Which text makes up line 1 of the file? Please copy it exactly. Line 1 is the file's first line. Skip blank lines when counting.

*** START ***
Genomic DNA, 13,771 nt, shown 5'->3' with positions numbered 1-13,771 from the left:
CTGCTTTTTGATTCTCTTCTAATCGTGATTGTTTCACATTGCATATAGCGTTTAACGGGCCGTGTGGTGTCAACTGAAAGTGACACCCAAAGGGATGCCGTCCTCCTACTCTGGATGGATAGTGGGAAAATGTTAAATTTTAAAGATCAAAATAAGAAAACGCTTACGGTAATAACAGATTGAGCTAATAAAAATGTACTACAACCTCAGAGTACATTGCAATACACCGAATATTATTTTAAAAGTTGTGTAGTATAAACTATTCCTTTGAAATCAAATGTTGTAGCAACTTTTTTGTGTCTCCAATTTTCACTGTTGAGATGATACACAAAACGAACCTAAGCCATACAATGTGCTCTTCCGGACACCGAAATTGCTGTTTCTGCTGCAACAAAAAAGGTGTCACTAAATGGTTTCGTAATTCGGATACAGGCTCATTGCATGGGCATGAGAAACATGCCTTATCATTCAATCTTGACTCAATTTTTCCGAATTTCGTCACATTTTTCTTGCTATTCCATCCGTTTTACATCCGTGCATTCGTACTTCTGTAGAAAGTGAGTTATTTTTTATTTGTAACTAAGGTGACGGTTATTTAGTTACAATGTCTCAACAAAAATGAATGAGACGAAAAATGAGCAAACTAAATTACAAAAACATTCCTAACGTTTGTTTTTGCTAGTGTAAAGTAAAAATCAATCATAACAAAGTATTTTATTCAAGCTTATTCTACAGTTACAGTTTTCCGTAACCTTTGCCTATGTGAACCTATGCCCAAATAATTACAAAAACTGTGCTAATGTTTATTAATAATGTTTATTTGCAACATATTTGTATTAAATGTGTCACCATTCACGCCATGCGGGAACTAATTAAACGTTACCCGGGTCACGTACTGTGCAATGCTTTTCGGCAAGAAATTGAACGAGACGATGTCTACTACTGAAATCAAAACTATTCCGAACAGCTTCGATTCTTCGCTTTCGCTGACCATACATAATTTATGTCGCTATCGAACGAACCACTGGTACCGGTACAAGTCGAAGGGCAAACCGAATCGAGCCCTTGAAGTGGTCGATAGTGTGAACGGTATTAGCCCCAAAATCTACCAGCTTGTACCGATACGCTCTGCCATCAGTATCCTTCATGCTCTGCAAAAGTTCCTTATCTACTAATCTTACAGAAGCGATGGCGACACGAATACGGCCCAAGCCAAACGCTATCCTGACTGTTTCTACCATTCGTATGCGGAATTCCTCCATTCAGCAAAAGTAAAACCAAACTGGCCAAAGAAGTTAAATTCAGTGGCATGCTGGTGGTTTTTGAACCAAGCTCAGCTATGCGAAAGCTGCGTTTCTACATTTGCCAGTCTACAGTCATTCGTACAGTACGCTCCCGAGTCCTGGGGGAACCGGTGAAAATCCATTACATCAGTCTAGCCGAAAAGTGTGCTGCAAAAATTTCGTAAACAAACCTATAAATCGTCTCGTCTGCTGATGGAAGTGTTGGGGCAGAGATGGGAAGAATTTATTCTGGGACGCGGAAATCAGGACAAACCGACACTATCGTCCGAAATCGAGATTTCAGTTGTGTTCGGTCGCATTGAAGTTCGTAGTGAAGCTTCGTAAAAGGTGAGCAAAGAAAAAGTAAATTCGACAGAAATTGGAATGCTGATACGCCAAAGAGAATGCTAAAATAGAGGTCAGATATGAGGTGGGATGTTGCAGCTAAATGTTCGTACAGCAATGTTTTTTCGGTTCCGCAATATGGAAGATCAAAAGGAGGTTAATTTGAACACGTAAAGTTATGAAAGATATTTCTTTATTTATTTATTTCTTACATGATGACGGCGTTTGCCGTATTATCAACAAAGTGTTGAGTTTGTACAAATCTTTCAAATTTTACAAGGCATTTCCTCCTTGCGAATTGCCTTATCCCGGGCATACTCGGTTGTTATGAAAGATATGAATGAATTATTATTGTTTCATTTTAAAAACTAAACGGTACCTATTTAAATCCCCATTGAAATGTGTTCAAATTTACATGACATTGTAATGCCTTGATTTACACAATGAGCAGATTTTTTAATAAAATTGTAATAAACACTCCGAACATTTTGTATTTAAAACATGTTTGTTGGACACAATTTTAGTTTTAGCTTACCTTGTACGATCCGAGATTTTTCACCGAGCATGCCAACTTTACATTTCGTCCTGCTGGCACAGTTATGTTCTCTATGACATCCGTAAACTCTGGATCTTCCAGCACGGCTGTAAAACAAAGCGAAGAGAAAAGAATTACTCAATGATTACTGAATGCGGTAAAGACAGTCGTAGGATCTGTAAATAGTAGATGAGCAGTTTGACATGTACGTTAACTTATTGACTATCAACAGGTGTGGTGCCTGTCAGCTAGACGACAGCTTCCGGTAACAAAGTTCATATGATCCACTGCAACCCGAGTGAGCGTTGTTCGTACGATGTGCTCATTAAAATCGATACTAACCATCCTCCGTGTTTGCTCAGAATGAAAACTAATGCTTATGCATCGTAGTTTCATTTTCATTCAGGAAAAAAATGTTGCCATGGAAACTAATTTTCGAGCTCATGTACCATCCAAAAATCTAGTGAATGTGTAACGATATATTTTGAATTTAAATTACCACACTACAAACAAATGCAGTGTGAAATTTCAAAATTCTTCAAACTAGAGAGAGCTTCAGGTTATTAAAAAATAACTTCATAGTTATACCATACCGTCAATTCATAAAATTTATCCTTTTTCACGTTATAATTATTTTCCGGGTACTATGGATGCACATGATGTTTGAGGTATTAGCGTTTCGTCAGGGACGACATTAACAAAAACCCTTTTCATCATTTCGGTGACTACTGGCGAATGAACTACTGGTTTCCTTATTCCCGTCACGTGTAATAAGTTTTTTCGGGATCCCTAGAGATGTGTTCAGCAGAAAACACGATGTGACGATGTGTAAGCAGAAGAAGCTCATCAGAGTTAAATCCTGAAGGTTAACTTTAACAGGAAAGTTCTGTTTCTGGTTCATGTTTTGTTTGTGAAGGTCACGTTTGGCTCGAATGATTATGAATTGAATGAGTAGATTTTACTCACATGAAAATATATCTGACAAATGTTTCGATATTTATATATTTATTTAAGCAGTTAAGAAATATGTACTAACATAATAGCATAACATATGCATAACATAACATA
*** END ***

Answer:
Genomic DNA, 13,771 nt, shown 5'->3' with positions numbered 1-13,771 from the left: